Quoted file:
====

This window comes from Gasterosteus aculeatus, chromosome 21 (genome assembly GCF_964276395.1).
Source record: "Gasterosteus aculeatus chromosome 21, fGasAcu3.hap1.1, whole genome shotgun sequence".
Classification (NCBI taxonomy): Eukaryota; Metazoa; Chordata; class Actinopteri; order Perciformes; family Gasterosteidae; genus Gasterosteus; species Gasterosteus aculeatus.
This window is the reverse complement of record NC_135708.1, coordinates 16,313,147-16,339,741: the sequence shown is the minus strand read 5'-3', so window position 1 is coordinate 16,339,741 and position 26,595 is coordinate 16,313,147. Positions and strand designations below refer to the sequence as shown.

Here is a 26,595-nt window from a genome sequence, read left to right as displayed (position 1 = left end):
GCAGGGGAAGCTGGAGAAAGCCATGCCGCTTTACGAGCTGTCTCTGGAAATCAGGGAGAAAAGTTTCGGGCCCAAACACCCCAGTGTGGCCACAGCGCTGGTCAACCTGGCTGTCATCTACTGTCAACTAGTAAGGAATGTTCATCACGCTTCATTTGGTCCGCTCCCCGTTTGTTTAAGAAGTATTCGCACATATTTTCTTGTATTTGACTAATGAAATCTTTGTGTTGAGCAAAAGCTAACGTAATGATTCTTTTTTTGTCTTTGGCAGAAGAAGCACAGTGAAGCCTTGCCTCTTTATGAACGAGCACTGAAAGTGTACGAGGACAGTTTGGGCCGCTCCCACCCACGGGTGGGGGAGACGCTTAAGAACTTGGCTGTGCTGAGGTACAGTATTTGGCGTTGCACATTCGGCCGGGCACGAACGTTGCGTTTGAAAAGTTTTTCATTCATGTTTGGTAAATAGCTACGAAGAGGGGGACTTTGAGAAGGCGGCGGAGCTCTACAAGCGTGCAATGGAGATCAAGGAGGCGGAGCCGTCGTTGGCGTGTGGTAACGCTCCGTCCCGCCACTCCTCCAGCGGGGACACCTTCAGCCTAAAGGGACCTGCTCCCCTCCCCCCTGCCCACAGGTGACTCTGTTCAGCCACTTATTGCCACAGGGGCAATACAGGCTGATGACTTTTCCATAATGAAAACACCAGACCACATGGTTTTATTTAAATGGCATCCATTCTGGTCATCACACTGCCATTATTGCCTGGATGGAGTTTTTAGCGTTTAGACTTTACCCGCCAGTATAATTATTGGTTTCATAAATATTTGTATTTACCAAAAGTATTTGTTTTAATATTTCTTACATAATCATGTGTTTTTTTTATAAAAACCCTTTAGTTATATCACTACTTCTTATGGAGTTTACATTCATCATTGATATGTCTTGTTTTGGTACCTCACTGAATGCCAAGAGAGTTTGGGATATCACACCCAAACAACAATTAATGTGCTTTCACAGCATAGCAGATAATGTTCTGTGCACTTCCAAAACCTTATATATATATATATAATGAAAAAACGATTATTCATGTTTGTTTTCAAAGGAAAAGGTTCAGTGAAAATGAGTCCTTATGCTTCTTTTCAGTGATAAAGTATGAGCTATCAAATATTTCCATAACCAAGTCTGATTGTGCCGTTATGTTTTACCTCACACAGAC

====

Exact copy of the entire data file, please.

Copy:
This window comes from Gasterosteus aculeatus, chromosome 21 (genome assembly GCF_964276395.1).
Source record: "Gasterosteus aculeatus chromosome 21, fGasAcu3.hap1.1, whole genome shotgun sequence".
Classification (NCBI taxonomy): Eukaryota; Metazoa; Chordata; class Actinopteri; order Perciformes; family Gasterosteidae; genus Gasterosteus; species Gasterosteus aculeatus.
This window is the reverse complement of record NC_135708.1, coordinates 16,313,147-16,339,741: the sequence shown is the minus strand read 5'-3', so window position 1 is coordinate 16,339,741 and position 26,595 is coordinate 16,313,147. Positions and strand designations below refer to the sequence as shown.

Here is a 26,595-nt window from a genome sequence, read left to right as displayed (position 1 = left end):
GCAGGGGAAGCTGGAGAAAGCCATGCCGCTTTACGAGCTGTCTCTGGAAATCAGGGAGAAAAGTTTCGGGCCCAAACACCCCAGTGTGGCCACAGCGCTGGTCAACCTGGCTGTCATCTACTGTCAACTAGTAAGGAATGTTCATCACGCTTCATTTGGTCCGCTCCCCGTTTGTTTAAGAAGTATTCGCACATATTTTCTTGTATTTGACTAATGAAATCTTTGTGTTGAGCAAAAGCTAACGTAATGATTCTTTTTTTGTCTTTGGCAGAAGAAGCACAGTGAAGCCTTGCCTCTTTATGAACGAGCACTGAAAGTGTACGAGGACAGTTTGGGCCGCTCCCACCCACGGGTGGGGGAGACGCTTAAGAACTTGGCTGTGCTGAGGTACAGTATTTGGCGTTGCACATTCGGCCGGGCACGAACGTTGCGTTTGAAAAGTTTTTCATTCATGTTTGGTAAATAGCTACGAAGAGGGGGACTTTGAGAAGGCGGCGGAGCTCTACAAGCGTGCAATGGAGATCAAGGAGGCGGAGCCGTCGTTGGCGTGTGGTAACGCTCCGTCCCGCCACTCCTCCAGCGGGGACACCTTCAGCCTAAAGGGACCTGCTCCCCTCCCCCCTGCCCACAGGTGACTCTGTTCAGCCACTTATTGCCACAGGGGCAATACAGGCTGATGACTTTTCCATAATGAAAACACCAGACCACATGGTTTTATTTAAATGGCATCCATTCTGGTCATCACACTGCCATTATTGCCTGGATGGAGTTTTTAGCGTTTAGACTTTACCCGCCAGTATAATTATTGGTTTCATAAATATTTGTATTTACCAAAAGTATTTGTTTTAATATTTCTTACATAATCATGTGTTTTTTTTATAAAAACCCTTTAGTTATATCACTACTTCTTATGGAGTTTACATTCATCATTGATATGTCTTGTTTTGGTACCTCACTGAATGCCAAGAGAGTTTGGGATATCACACCCAAACAACAATTAATGTGCTTTCACAGCATAGCAGATAATGTTCTGTGCACTTCCAAAACCTTATATATATATATATAATGAAAAAACGATTATTCATGTTTGTTTTCAAAGGAAAAGGTTCAGTGAAAATGAGTCCTTATGCTTCTTTTCAGTGATAAAGTATGAGCTATCAAATATTTCCATAACCAAGTCTGATTGTGCCGTTATGTTTTACCTCACACAGAC